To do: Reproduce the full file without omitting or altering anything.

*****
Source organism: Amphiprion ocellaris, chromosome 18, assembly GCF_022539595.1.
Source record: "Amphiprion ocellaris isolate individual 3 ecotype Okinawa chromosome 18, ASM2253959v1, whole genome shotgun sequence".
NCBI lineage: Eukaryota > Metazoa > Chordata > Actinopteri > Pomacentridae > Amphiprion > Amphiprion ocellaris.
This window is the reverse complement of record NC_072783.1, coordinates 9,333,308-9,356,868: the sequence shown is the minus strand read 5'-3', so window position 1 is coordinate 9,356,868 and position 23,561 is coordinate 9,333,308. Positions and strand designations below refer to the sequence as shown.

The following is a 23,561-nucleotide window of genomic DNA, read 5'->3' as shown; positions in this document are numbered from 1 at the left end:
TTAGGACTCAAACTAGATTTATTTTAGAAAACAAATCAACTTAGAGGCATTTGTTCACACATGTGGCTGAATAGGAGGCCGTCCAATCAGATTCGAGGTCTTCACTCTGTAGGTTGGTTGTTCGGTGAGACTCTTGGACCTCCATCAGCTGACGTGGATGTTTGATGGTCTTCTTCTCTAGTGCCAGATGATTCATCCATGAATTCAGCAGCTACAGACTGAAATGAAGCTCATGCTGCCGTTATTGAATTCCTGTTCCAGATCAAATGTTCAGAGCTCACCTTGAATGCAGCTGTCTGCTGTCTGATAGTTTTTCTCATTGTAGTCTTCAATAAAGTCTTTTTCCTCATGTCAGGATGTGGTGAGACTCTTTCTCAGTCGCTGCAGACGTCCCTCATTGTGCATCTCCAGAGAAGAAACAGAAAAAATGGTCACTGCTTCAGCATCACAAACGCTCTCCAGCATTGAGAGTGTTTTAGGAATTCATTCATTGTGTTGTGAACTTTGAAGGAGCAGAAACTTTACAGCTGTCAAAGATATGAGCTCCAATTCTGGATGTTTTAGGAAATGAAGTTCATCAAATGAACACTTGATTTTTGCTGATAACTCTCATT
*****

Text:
Source organism: Amphiprion ocellaris, chromosome 18, assembly GCF_022539595.1.
Source record: "Amphiprion ocellaris isolate individual 3 ecotype Okinawa chromosome 18, ASM2253959v1, whole genome shotgun sequence".
NCBI lineage: Eukaryota > Metazoa > Chordata > Actinopteri > Pomacentridae > Amphiprion > Amphiprion ocellaris.
This window is the reverse complement of record NC_072783.1, coordinates 9,333,308-9,356,868: the sequence shown is the minus strand read 5'-3', so window position 1 is coordinate 9,356,868 and position 23,561 is coordinate 9,333,308. Positions and strand designations below refer to the sequence as shown.

The following is a 23,561-nucleotide window of genomic DNA, read 5'->3' as shown; positions in this document are numbered from 1 at the left end:
TTAGGACTCAAACTAGATTTATTTTAGAAAACAAATCAACTTAGAGGCATTTGTTCACACATGTGGCTGAATAGGAGGCCGTCCAATCAGATTCGAGGTCTTCACTCTGTAGGTTGGTTGTTCGGTGAGACTCTTGGACCTCCATCAGCTGACGTGGATGTTTGATGGTCTTCTTCTCTAGTGCCAGATGATTCATCCATGAATTCAGCAGCTACAGACTGAAATGAAGCTCATGCTGCCGTTATTGAATTCCTGTTCCAGATCAAATGTTCAGAGCTCACCTTGAATGCAGCTGTCTGCTGTCTGATAGTTTTTCTCATTGTAGTCTTCAATAAAGTCTTTTTCCTCATGTCAGGATGTGGTGAGACTCTTTCTCAGTCGCTGCAGACGTCCCTCATTGTGCATCTCCAGAGAAGAAACAGAAAAAATGGTCACTGCTTCAGCATCACAAACGCTCTCCAGCATTGAGAGTGTTTTAGGAATTCATTCATTGTGTTGTGAACTTTGAAGGAGCAGAAACTTTACAGCTGTCAAAGATATGAGCTCCAATTCTGGATGTTTTAGGAAATGAAGTTCATCAAATGAACACTTGATTTTTGCTGATAACTCTCATT